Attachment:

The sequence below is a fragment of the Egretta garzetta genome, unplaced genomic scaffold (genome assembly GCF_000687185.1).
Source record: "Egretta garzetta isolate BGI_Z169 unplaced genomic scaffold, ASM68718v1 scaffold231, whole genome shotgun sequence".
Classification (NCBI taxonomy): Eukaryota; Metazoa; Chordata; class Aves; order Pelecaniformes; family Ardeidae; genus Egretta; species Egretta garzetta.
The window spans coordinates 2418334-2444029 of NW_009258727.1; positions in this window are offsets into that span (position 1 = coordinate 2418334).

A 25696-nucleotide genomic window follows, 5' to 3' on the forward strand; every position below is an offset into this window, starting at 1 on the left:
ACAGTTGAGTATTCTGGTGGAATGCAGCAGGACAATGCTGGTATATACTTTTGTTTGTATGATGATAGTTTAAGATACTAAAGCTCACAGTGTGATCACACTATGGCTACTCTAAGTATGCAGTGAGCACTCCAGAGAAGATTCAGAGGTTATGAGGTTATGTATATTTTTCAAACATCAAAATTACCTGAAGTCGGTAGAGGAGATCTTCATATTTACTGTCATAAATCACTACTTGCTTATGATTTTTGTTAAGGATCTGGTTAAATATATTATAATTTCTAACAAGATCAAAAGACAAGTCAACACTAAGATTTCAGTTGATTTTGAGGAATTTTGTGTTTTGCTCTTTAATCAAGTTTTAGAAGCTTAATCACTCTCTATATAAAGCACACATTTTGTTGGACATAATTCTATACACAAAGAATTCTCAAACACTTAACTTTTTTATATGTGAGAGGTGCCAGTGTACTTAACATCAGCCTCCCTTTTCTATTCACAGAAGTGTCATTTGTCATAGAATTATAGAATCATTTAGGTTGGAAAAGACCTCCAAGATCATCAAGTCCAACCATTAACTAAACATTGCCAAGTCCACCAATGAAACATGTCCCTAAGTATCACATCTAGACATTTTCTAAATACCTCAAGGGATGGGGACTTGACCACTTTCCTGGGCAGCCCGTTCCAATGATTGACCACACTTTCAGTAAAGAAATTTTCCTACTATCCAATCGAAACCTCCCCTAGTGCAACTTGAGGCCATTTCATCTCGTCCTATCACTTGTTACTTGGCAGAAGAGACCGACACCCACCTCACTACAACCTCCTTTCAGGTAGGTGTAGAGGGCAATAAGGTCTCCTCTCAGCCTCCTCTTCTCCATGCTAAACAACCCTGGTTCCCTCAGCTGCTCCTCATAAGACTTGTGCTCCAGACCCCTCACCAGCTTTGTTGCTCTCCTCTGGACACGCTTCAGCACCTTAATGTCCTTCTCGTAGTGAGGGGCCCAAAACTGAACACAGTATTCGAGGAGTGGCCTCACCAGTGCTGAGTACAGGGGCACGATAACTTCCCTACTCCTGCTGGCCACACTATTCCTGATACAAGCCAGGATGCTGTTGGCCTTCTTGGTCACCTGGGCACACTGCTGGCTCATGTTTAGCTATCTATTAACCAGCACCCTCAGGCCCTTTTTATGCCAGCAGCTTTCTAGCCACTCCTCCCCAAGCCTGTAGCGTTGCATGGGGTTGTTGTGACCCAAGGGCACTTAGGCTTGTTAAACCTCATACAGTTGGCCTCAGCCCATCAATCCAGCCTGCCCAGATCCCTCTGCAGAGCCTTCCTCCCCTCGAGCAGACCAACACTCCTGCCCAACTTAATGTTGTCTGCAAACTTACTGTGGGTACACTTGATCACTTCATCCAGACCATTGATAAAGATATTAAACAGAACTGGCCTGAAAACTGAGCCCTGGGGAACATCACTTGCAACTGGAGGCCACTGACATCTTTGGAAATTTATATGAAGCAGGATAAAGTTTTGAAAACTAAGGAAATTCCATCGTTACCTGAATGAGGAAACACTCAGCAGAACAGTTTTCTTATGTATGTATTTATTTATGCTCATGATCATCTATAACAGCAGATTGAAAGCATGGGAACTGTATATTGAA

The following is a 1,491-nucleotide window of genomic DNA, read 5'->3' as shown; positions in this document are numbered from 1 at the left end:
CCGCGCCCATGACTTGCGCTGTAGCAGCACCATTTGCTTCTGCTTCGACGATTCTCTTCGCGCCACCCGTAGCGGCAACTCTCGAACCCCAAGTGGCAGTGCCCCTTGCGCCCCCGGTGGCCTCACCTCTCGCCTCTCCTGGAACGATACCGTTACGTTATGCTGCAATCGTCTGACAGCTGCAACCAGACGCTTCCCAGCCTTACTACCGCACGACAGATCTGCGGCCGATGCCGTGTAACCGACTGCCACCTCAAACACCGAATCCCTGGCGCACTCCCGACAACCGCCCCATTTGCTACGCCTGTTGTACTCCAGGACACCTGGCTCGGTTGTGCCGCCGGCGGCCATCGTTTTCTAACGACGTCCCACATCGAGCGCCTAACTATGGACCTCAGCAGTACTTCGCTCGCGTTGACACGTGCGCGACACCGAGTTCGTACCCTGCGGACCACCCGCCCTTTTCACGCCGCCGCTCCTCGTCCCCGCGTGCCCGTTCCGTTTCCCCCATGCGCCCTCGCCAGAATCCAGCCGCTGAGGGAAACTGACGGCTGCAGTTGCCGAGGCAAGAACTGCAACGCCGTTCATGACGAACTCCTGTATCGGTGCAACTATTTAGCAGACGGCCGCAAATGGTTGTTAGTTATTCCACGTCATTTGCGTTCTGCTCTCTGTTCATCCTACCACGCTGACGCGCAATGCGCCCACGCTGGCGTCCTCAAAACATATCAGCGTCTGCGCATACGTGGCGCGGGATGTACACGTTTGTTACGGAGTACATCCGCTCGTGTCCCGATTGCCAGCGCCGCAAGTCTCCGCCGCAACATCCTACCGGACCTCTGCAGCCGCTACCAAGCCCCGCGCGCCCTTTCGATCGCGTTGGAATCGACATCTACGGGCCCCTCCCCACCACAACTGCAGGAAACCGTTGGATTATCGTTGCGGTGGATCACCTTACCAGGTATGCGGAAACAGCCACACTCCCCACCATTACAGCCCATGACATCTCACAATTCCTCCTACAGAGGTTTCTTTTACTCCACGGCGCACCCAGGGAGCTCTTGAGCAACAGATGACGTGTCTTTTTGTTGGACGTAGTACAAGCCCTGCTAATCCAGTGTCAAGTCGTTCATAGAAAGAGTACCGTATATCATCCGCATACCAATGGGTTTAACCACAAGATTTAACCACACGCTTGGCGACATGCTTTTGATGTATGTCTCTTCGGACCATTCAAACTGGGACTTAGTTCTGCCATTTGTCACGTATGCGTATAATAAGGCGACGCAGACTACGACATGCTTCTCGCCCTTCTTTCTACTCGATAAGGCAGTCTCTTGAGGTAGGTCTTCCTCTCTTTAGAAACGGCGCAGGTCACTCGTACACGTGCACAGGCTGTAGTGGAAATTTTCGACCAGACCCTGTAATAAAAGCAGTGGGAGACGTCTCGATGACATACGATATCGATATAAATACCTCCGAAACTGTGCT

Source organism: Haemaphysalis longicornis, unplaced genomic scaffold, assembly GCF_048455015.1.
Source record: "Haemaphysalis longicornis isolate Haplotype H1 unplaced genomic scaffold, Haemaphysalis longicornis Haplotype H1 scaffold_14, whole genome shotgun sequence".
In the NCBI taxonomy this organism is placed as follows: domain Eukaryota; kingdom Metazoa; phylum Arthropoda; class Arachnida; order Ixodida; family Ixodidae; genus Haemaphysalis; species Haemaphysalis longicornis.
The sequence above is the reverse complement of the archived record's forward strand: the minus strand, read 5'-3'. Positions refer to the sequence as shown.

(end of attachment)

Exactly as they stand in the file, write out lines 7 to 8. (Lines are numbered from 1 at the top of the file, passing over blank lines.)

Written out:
The following is a 1,491-nucleotide window of genomic DNA, read 5'->3' as shown; positions in this document are numbered from 1 at the left end:
CCGCGCCCATGACTTGCGCTGTAGCAGCACCATTTGCTTCTGCTTCGACGATTCTCTTCGCGCCACCCGTAGCGGCAACTCTCGAACCCCAAGTGGCAGTGCCCCTTGCGCCCCCGGTGGCCTCACCTCTCGCCTCTCCTGGAACGATACCGTTACGTTATGCTGCAATCGTCTGACAGCTGCAACCAGACGCTTCCCAGCCTTACTACCGCACGACAGATCTGCGGCCGATGCCGTGTAACCGACTGCCACCTCAAACACCGAATCCCTGGCGCACTCCCGACAACCGCCCCATTTGCTACGCCTGTTGTACTCCAGGACACCTGGCTCGGTTGTGCCGCCGGCGGCCATCGTTTTCTAACGACGTCCCACATCGAGCGCCTAACTATGGACCTCAGCAGTACTTCGCTCGCGTTGACACGTGCGCGACACCGAGTTCGTACCCTGCGGACCACCCGCCCTTTTCACGCCGCCGCTCCTCGTCCCCGCGTGCCCGTTCCGTTTCCCCCATGCGCCCTCGCCAGAATCCAGCCGCTGAGGGAAACTGACGGCTGCAGTTGCCGAGGCAAGAACTGCAACGCCGTTCATGACGAACTCCTGTATCGGTGCAACTATTTAGCAGACGGCCGCAAATGGTTGTTAGTTATTCCACGTCATTTGCGTTCTGCTCTCTGTTCATCCTACCACGCTGACGCGCAATGCGCCCACGCTGGCGTCCTCAAAACATATCAGCGTCTGCGCATACGTGGCGCGGGATGTACACGTTTGTTACGGAGTACATCCGCTCGTGTCCCGATTGCCAGCGCCGCAAGTCTCCGCCGCAACATCCTACCGGACCTCTGCAGCCGCTACCAAGCCCCGCGCGCCCTTTCGATCGCGTTGGAATCGACATCTACGGGCCCCTCCCCACCACAACTGCAGGAAACCGTTGGATTATCGTTGCGGTGGATCACCTTACCAGGTATGCGGAAACAGCCACACTCCCCACCATTACAGCCCATGACATCTCACAATTCCTCCTACAGAGGTTTCTTTTACTCCACGGCGCACCCAGGGAGCTCTTGAGCAACAGATGACGTGTCTTTTTGTTGGACGTAGTACAAGCCCTGCTAATCCAGTGTCAAGTCGTTCATAGAAAGAGTACCGTATATCATCCGCATACCAATGGGTTTAACCACAAGATTTAACCACACGCTTGGCGACATGCTTTTGATGTATGTCTCTTCGGACCATTCAAACTGGGACTTAGTTCTGCCATTTGTCACGTATGCGTATAATAAGGCGACGCAGACTACGACATGCTTCTCGCCCTTCTTTCTACTCGATAAGGCAGTCTCTTGAGGTAGGTCTTCCTCTCTTTAGAAACGGCGCAGGTCACTCGTACACGTGCACAGGCTGTAGTGGAAATTTTCGACCAGACCCTGTAATAAAAGCAGTGGGAGACGTCTCGATGACATACGATATCGATATAAATACCTCCGAAACTGTGCT